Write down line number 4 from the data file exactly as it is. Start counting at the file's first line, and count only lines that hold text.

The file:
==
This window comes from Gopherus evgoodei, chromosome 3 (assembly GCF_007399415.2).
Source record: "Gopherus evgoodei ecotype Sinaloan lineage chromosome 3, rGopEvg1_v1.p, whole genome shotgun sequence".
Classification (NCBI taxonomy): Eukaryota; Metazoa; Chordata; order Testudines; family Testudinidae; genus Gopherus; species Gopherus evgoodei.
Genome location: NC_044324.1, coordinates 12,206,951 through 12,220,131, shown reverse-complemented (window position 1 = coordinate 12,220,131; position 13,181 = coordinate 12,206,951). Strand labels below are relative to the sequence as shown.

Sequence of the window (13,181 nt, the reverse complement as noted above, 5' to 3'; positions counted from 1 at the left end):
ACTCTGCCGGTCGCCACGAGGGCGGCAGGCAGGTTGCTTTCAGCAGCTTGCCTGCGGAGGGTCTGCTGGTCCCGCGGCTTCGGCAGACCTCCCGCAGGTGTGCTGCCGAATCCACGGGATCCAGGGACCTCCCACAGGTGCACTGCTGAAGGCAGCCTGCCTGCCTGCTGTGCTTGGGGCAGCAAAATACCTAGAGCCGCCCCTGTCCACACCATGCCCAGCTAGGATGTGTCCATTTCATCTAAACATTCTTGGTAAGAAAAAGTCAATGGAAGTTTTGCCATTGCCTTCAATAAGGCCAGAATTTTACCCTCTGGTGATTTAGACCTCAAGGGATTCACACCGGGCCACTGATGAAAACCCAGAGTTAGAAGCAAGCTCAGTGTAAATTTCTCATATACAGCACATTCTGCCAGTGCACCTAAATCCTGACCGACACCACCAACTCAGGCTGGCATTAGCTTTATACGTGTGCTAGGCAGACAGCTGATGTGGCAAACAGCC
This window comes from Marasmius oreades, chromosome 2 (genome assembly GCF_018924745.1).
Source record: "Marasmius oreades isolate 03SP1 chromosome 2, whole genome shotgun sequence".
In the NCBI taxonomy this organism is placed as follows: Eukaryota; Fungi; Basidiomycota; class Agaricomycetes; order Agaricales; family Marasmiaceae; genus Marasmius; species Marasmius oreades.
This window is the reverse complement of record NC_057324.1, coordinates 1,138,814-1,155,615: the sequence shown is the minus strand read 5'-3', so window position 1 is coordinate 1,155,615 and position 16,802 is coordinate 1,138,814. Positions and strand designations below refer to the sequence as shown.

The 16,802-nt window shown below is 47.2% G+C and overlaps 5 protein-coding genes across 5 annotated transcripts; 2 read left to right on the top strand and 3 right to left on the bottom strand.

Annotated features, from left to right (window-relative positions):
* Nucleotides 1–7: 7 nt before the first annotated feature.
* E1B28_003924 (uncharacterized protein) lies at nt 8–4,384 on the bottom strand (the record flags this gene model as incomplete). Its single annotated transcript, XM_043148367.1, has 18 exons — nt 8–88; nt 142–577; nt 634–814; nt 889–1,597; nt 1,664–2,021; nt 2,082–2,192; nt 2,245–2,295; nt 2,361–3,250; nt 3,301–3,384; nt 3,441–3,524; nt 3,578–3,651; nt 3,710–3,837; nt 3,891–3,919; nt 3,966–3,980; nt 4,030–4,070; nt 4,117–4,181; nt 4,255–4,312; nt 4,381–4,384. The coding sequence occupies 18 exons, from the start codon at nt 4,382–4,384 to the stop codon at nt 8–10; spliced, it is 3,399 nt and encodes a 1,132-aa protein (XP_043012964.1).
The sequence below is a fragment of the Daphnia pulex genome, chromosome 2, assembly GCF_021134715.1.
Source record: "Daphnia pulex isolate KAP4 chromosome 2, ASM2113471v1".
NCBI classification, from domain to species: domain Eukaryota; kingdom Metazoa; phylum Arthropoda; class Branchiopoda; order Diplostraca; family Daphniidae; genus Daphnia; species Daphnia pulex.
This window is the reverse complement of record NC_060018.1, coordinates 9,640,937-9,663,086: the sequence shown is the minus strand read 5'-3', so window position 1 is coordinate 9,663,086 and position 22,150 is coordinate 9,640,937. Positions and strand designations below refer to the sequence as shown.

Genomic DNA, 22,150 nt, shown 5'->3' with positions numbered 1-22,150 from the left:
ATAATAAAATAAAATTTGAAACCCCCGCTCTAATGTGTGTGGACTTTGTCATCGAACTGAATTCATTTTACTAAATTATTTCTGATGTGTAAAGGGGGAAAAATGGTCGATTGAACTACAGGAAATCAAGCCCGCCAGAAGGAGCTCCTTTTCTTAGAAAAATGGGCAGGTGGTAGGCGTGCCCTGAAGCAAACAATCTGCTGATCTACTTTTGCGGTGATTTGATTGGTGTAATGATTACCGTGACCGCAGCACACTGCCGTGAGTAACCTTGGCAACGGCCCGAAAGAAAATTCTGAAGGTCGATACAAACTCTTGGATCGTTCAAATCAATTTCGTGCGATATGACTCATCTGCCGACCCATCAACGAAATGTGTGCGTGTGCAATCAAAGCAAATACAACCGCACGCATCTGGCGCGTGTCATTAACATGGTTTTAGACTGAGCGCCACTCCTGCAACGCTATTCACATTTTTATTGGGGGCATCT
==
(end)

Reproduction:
Genome location: NC_044324.1, coordinates 12,206,951 through 12,220,131, shown reverse-complemented (window position 1 = coordinate 12,220,131; position 13,181 = coordinate 12,206,951). Strand labels below are relative to the sequence as shown.